Image for representation purpose only.
Scientists have designed an oral capsule which can deliver insulin and other drugs — that usually have to be injected — to the lining of the small intestine and release them for uptake into the bloodstream.
Many drugs, especially those made of proteins, cannot be taken orally because they are broken down in the gastrointestinal tract before they can take effect, according to the study published in the journal Nature Medicine.
One example is insulin, which patients with diabetes have to inject daily or even more frequently.
The researchers at Massachusetts Institute of Technology (MIT), working with scientists from Danish pharmaceutical company Novo Nordisk, have designed a new drug capsule that can carry insulin or other protein drugs and protect them from the harsh environment of the gastrointestinal tract.
When the capsule reaches the small intestine, it breaks down to reveal dis-solvable micro-needles that attach to the intestinal wall and release drug for uptake into the bloodstream.
“We are really pleased with the latest results of the new oral delivery device our lab members have developed with our collaborators, and we look forward to hopefully seeing it help people with diabetes and others in the future,” said Robert Langer, a professor at MIT.
In tests in pigs, the researchers showed that this capsule could load a comparable amount of insulin to that of an injection, enabling fast uptake into the bloodstream after the micro-needles were released.
The team previously developed several novel strategies for oral delivery of drugs that usually have to be injected.
Those efforts include a pill coated with many tiny needles, as well as star-shaped structures that unfold and can remain in the stomach from days to weeks while releasing drugs.
“A lot of this work is motivated by the recognition that both patients and health care providers prefer the oral route of administration over the inject-able one,” said Giovanni Traverso, an assistant professor at MIT.
Earlier this year, they developed a blueberry-sized capsule containing a small needle made of compressed insulin.
Upon reaching the stomach, the needle injects the drug into the stomach lining.
In the new study, the researchers set out to develop a capsule that could inject its contents into the wall of the small intestine.
Most drugs are absorbed through the small intestine, Traverso said, in part because of its extremely large surface area — 250 square meters, or about the size of a tennis court.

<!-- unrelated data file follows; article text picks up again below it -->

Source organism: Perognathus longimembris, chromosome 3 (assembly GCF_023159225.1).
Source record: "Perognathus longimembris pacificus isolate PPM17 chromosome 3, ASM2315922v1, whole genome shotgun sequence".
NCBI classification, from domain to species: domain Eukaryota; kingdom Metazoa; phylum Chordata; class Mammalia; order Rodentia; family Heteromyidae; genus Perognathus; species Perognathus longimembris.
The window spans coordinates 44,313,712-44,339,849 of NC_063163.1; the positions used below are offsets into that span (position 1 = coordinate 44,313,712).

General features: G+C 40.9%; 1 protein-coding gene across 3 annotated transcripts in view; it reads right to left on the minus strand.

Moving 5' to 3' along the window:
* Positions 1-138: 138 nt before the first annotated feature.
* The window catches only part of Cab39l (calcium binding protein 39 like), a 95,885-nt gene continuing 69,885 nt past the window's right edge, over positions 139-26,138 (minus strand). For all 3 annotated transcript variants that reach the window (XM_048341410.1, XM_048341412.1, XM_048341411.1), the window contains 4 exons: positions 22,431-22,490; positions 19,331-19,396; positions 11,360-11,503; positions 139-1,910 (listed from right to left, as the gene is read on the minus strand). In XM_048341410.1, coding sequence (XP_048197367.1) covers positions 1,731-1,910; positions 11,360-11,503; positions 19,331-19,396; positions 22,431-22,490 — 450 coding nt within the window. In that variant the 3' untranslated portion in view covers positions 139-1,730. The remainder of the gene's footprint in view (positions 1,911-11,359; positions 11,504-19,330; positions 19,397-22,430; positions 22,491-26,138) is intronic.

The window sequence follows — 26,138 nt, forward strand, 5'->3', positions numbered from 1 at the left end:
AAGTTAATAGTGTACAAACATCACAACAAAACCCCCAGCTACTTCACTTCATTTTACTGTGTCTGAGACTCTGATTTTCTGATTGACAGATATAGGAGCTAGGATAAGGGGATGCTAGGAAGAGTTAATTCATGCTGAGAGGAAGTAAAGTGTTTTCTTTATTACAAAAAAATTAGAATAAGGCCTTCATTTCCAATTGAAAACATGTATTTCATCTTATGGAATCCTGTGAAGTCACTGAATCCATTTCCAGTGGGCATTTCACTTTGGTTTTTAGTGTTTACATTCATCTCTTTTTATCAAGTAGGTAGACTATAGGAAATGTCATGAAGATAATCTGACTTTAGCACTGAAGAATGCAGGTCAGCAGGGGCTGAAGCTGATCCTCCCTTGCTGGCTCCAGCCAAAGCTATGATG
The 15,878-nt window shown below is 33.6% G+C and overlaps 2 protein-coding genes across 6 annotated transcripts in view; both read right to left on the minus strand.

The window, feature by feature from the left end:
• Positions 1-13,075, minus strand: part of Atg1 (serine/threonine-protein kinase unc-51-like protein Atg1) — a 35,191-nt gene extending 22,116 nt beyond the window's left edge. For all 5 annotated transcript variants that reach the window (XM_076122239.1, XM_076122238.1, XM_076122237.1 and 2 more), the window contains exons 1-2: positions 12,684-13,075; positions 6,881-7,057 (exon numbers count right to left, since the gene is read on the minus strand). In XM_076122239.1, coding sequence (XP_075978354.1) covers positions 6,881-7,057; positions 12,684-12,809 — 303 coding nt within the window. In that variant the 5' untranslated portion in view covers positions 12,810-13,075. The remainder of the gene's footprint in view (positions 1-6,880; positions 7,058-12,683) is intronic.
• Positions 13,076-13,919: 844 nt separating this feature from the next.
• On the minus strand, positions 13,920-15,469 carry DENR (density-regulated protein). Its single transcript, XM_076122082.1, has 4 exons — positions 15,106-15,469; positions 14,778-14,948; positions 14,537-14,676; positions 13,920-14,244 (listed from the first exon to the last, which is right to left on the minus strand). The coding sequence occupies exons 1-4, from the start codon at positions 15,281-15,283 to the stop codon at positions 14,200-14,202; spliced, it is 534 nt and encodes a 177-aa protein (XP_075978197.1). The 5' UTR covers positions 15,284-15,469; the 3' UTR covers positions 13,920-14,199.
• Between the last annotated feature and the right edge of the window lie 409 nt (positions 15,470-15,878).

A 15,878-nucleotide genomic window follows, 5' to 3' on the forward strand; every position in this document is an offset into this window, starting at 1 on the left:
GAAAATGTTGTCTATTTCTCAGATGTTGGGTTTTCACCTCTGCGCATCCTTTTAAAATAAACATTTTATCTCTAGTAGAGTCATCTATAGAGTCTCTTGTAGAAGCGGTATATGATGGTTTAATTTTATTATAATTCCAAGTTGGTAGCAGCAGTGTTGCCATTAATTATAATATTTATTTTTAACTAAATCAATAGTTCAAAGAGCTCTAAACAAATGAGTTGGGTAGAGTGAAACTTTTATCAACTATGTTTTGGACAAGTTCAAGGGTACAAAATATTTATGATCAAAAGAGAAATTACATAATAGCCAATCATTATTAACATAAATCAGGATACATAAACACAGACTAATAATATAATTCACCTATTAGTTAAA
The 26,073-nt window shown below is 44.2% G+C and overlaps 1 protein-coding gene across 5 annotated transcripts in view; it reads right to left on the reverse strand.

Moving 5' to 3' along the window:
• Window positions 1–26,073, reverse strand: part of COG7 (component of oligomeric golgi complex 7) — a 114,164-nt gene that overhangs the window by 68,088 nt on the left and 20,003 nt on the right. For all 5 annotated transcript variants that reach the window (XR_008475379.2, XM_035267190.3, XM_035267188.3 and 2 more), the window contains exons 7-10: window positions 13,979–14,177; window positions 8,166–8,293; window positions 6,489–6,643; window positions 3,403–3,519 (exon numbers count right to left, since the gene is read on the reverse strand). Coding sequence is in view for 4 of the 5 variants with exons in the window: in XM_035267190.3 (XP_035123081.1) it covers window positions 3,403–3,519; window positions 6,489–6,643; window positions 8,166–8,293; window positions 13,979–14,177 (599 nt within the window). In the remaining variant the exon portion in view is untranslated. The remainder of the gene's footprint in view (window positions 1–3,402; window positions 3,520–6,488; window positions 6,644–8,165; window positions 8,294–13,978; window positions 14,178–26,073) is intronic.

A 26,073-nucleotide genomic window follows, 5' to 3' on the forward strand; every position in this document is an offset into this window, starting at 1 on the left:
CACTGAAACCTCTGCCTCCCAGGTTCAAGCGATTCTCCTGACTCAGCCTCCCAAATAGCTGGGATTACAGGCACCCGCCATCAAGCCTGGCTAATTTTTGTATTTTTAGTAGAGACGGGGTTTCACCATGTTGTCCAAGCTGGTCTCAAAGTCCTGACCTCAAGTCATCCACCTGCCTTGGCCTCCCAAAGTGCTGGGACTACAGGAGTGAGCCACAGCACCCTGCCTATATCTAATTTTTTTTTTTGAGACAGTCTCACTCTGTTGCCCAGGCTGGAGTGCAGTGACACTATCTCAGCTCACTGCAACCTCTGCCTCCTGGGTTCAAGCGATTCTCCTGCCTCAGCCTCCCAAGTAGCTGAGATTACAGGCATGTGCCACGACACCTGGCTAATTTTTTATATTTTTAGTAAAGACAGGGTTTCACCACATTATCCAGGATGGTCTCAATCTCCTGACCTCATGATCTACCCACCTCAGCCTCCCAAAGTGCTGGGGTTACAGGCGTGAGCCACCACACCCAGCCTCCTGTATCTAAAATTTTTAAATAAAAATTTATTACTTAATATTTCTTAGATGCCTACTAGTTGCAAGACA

He noted that pain receptors are lacking in this part of the body, potentially enabling pain-free micro-injections in the small intestine for delivery of drugs like insulin.
To allow their capsule to reach the small intestine and perform these micro-injections, the researchers coated it with a polymer that can survive the acidic environment of the stomach, which has a pH of 1.5 to 3.5.
When the capsule reaches the small intestine, the higher pH (around 6) triggers it to break open, and three folded arms inside the capsule spring open.
Each arm contains patches of one-millimeter-long micro-needles that can carry insulin or other drugs.
When the arms unfold open, the force of their release allows the tiny micro-needles to just penetrate the topmost layer of the small intestine tissue. After insertion, the needles dissolve and release the drug.
“We performed numerous safety tests on animal and human tissue to ensure that the penetration event allowed for drug delivery without causing a full thickness perforation or any other serious adverse events,” MIT PhD recipient Alex Abramson said.
In tests in pigs, the researchers showed that the 30-millimeter-long capsules could deliver doses of insulin effectively and generate an immediate blood-glucose-lowering response.
They also showed that no blockages formed in the intestine and the arms were excreted safely after applying the micro-needle patches.
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